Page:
Some purebred dogs are genetically predisposed to develop specific diseases at some point in their lives. Purebred dogs share certain traits, such as eye color, ear carriage and coat texture. Along with those traits, they also share the genes for congenital or hereditary diseases and disorders.
Miniature poodles are predisposed to several illnesses, diseases and disorders and share some of these maladies with their larger cousins, the standard poodle. Some of them are relatively minor such as allergies to certain foods; and atopy, or inhalation allergy. A complication of atopy, atopic dermatitis, is a skin condition caused by a reaction to an inhalation allergy.
Patella luxation, a condition where the kneecaps slide in and out of place; and epiphyseal dysplasia, which affects the development of the long bones, can be congenital among miniature poodles. Also present at birth is the predisposition toward osteogenesis imperfecta, which affects the normal growth and function of the bones; and osteochondrosis, which affects joint cartilage. Intervertebral disc disease is characterized by discs out of place and prone to rupture. Legg-Calve-Perthe's Disease and hip dysplasia are two disorders affecting the hip. In the latter, the hip ball and socket don't fit together well, and in the former a lack of adequate blood supply to the femur leads to loss of hip cartilage.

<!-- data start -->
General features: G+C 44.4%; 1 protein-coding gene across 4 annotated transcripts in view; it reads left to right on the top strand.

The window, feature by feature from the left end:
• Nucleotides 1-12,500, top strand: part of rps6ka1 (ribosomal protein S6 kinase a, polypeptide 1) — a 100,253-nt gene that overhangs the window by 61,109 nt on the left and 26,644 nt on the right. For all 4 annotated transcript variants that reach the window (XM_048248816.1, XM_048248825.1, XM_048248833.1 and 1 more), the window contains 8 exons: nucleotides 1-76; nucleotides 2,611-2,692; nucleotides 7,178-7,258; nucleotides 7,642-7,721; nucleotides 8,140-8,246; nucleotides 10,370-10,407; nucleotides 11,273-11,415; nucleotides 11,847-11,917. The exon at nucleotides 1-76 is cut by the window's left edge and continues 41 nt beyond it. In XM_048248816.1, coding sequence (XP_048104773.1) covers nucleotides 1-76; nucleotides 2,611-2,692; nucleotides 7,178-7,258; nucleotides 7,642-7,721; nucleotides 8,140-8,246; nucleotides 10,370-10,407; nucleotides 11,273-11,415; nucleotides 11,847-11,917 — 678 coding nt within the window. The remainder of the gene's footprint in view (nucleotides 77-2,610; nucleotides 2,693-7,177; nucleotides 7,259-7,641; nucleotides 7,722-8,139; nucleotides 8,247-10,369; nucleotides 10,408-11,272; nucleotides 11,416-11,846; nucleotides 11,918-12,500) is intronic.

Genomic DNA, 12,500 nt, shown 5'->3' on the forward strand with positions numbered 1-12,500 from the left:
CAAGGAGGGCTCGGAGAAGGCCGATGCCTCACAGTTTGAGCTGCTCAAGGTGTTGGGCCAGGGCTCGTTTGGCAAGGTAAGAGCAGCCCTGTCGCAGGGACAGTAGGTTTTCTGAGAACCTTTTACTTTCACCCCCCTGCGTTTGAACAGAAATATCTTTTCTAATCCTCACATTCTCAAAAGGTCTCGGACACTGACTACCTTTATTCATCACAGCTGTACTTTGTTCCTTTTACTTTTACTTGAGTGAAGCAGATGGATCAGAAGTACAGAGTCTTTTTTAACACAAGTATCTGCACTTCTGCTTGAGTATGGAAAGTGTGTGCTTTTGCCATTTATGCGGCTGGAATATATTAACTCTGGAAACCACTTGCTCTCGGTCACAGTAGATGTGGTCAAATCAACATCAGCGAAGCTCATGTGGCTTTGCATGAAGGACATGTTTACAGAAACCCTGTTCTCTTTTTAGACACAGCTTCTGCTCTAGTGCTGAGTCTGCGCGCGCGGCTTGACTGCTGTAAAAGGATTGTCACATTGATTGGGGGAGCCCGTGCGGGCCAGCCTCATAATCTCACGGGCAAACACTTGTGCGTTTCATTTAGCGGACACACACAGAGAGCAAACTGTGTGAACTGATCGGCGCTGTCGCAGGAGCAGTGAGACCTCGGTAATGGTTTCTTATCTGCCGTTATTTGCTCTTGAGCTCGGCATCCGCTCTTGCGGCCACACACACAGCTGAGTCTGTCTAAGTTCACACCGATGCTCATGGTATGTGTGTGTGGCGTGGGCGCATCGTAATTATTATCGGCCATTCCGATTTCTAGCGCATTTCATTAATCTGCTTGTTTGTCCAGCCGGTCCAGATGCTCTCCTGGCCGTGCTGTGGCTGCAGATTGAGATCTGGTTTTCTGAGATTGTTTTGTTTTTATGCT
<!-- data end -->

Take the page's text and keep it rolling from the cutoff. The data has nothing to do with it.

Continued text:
Several autoimmune diseases are seen in miniature poodles such as von Willebrand's disease and hemophilia A, both bleeding disorders; epilepsy and other neurological and brain diseases; Cushing's disease, or overactive adrenal glands; and hypothyroidism, overactive thyroid glands. Myasthenia gravis is an abnormality of the muscles and nerves.
Miniature poodles are prone to both cancerous and non-cancerous tumors that affect the skin such as basal cell and sebaceous gland tumors and squamous cell carcinoma.
Eyes and Ears
Deafness from a number of causes is seen in some miniature poodles, as is night blindness. Epiphora, or overproduction of tears, is most noticeable in white poodles who sometimes have red or brown tear stains. Cataracts, glaucoma, iris atrophy (diminishing irises) and lacrimal duct atresia (poorly formed or missing tear ducts) are all disorders of the eye. Progressive retinal atrophy, a progressive deterioration of the retina, can lead to blindness. Ear infections are common among poodles of all sizes.
Michelle A. Rivera is the author of many books and articles. She attended the University of Missouri Animal Cruelty School and is certified with the Florida Animal Control Association. She is the executive director of her own nonprofit, Animals 101, Inc. Rivera is an animal-assisted therapist, humane educator, former shelter manager, rescue volunteer coordinator, dog trainer and veterinary technician.